Something is stalking the Aegyptian night and endangering the archaeologists excavating the mysterious temple ruins in Abydos. But is it a vengeful ancient spirit or a very modern conspiracy…
Rafe Lancaster’s relationship with Gallowglass First Heir, Ned Winter, flourishes over the summer of 1900, and when Rafe’s House encourages him to join Ned’s next archaeological expedition, he sees a chance for it to deepen further. Since all the Houses of the Britannic Imperium, Rafe’s included, view assassination as a convenient solution to most problems, he packs his aether pistol—just in case.
Trouble finds them in Abydos. Rafe and Ned begin to wonder if they’re facing opposition to the Temple of Seti being disturbed. What begins as tricks and pranks escalates to attacks and death, while the figure of the Dog—the jackal-headed god Anubis, ruler of death—casts a long shadow over the desert sands. Destruction follows in his wake as he returns to reclaim his place in Abydos. Can Rafe and Ned stand against both the god and House plots when the life of Ned’s son is on the line?
Lancaster’s Luck is set in a steampunk world where, at the turn of the 20th century, the eight powerful Convocation Houses are the de facto rulers of the Britannic Imperium. In this world of politics and assassins, a world powered by luminiferous aether and phlogiston and where aeroships fill the skies, Captain Rafe Lancaster, late of Her Majesty’s Imperial Aero Corps, buys a coffee house in one of the little streets near the Britannic Museum in Bloomsbury.
So begins the romantic steampunk adventures which have Rafe, a member of Minor House Stravaigor, scrambling over Londinium’s rooftops on a sultry summer night or facing dire peril in the pitch dark of an Aegyptian night. And all the while, sharing the danger is the man he loves: Ned Winter, First Heir of Convocation House Gallowglass, the most powerful House in the entire Imperium.
I like kissing.
Like Ned, I’d spent years in hiding. His constraint had been matrimony and the sense of honor and duty that would never have allowed him to be unfaithful to the mother of his sons. Only her untimely death had released those bonds. Mine had been less noble: I had no desire for a court-martial and a dishonorable discharge from Her Imperial Majesty’s Aero Corps. Most of my encounters over the years had been quick and furtive, but I’d taken every chance I could to practice my technique.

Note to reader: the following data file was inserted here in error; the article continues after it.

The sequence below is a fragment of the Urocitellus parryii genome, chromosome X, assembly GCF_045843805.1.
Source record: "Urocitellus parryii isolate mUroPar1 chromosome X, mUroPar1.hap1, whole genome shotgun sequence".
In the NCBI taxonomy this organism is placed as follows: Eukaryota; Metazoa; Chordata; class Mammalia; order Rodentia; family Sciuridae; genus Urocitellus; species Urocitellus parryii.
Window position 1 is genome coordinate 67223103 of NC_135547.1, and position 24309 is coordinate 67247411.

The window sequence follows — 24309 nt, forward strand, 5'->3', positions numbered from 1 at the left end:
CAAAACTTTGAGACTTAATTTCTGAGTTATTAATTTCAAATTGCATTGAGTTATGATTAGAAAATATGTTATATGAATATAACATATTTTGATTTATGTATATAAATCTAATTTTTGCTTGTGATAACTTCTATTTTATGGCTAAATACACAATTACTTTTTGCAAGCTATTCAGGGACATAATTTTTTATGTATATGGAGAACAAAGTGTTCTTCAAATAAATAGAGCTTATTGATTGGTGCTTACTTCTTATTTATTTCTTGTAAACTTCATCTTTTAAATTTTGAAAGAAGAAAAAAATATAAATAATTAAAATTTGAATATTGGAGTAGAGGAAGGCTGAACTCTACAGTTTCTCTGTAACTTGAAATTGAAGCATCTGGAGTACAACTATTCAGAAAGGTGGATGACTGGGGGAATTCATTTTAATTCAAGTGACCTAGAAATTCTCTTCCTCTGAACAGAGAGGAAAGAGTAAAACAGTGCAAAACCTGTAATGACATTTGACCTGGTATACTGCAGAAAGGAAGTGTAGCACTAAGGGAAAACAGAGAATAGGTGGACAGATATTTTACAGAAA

I not only liked kissing, I was good at it.
Fast little kisses to start with, kisses that barely made contact with the skin of Ned’s throat, kisses meant to tease. He tilted his head back to let me in, closing his eyes. His mouth opened on a soft sigh. I hoped he was giving himself up to the pleasure, losing himself in it, that nothing mattered to him at that moment except the feel of my mouth on his throat and lips. I hoped so. I wanted to please him.
I kissed and licked the delicate skin under his ear until he choked with laughter at the tickling. He tightened his grip on my hands and tugged at them until I raised my head. Ha! He’d lulled me into trusting him there and took full advantage of it. He swooped to capture my mouth with his, cutting off breath and thought, bringing a dizzying warmth with his hot tongue, and making me moan.
Of course, they were very manly moans.
Pre-order The Jackal’s House and send a copy of the email confirmation (or a screengrab of it) to firstname.lastname@example.org and
(i) Anna will send you the first chapter and some deleted scenes by email. The deleted scenes will be exclusive until the end of the year; and
(ii) Your name will be entered in a draw for
1st prize—a signed paperback of the first Lancaster’s Luck book, the Gilded Scarab.
2nd prize— a Gilded Scarab travel coffee mug.
3rd prize— an Anubis pendant.
Winners will be announced on publication day.
(i) If you’re one of the first 15 people to respond, you’ll also get a little bag of Jackal loot, a cool Anubis temporary tattoo and a matching Anubis brooch;
(ii) One of the next 30? You’ll get a bag of loot and a tattoo.
Anna was a communications specialist for many years, working in various UK government departments on everything from marketing employment schemes to organizing conferences for 10,000 civil servants to running an internal TV service. These days, though, she is writing full time. She recently moved out of the ethnic and cultural melting pot of East London to the rather slower environs of a quiet village tucked deep in the Nottinghamshire countryside, where she lives with her husband and the Deputy Editor, aka Molly the cockerpoo.
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